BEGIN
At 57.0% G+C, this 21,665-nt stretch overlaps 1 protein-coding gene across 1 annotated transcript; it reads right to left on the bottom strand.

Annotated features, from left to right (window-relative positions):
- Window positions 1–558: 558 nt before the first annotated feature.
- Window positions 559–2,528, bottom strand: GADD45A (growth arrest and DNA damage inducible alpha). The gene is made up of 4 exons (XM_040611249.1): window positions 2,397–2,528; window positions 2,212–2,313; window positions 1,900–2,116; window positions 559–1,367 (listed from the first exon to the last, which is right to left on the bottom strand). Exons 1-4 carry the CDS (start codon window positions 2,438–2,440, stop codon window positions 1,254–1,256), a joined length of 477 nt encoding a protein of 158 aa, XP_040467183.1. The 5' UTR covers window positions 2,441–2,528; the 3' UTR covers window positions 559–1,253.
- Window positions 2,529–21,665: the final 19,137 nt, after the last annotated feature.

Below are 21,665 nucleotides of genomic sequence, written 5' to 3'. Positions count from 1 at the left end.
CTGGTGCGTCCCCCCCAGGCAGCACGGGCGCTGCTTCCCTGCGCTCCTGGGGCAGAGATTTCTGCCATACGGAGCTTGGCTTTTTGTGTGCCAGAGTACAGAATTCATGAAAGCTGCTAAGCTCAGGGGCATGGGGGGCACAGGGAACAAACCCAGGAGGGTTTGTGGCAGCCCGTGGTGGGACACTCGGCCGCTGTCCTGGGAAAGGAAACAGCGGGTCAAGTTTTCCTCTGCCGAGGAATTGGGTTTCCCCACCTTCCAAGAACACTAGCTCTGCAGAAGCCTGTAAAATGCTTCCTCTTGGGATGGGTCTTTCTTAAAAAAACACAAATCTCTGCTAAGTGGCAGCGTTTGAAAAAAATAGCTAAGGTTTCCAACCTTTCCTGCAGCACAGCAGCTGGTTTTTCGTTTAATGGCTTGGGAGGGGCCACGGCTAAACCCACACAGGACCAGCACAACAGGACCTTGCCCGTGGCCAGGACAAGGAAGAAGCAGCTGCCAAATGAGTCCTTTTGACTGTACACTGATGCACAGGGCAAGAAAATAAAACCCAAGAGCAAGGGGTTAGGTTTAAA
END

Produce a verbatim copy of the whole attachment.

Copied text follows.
At 57.0% G+C, this 21,665-nt stretch overlaps 1 protein-coding gene across 1 annotated transcript; it reads right to left on the bottom strand.

Annotated features, from left to right (window-relative positions):
- Window positions 1–558: 558 nt before the first annotated feature.
- Window positions 559–2,528, bottom strand: GADD45A (growth arrest and DNA damage inducible alpha). The gene is made up of 4 exons (XM_040611249.1): window positions 2,397–2,528; window positions 2,212–2,313; window positions 1,900–2,116; window positions 559–1,367 (listed from the first exon to the last, which is right to left on the bottom strand). Exons 1-4 carry the CDS (start codon window positions 2,438–2,440, stop codon window positions 1,254–1,256), a joined length of 477 nt encoding a protein of 158 aa, XP_040467183.1. The 5' UTR covers window positions 2,441–2,528; the 3' UTR covers window positions 559–1,253.
- Window positions 2,529–21,665: the final 19,137 nt, after the last annotated feature.

Below are 21,665 nucleotides of genomic sequence, written 5' to 3'. Positions count from 1 at the left end.
CTGGTGCGTCCCCCCCAGGCAGCACGGGCGCTGCTTCCCTGCGCTCCTGGGGCAGAGATTTCTGCCATACGGAGCTTGGCTTTTTGTGTGCCAGAGTACAGAATTCATGAAAGCTGCTAAGCTCAGGGGCATGGGGGGCACAGGGAACAAACCCAGGAGGGTTTGTGGCAGCCCGTGGTGGGACACTCGGCCGCTGTCCTGGGAAAGGAAACAGCGGGTCAAGTTTTCCTCTGCCGAGGAATTGGGTTTCCCCACCTTCCAAGAACACTAGCTCTGCAGAAGCCTGTAAAATGCTTCCTCTTGGGATGGGTCTTTCTTAAAAAAACACAAATCTCTGCTAAGTGGCAGCGTTTGAAAAAAATAGCTAAGGTTTCCAACCTTTCCTGCAGCACAGCAGCTGGTTTTTCGTTTAATGGCTTGGGAGGGGCCACGGCTAAACCCACACAGGACCAGCACAACAGGACCTTGCCCGTGGCCAGGACAAGGAAGAAGCAGCTGCCAAATGAGTCCTTTTGACTGTACACTGATGCACAGGGCAAGAAAATAAAACCCAAGAGCAAGGGGTTAGGTTTAAA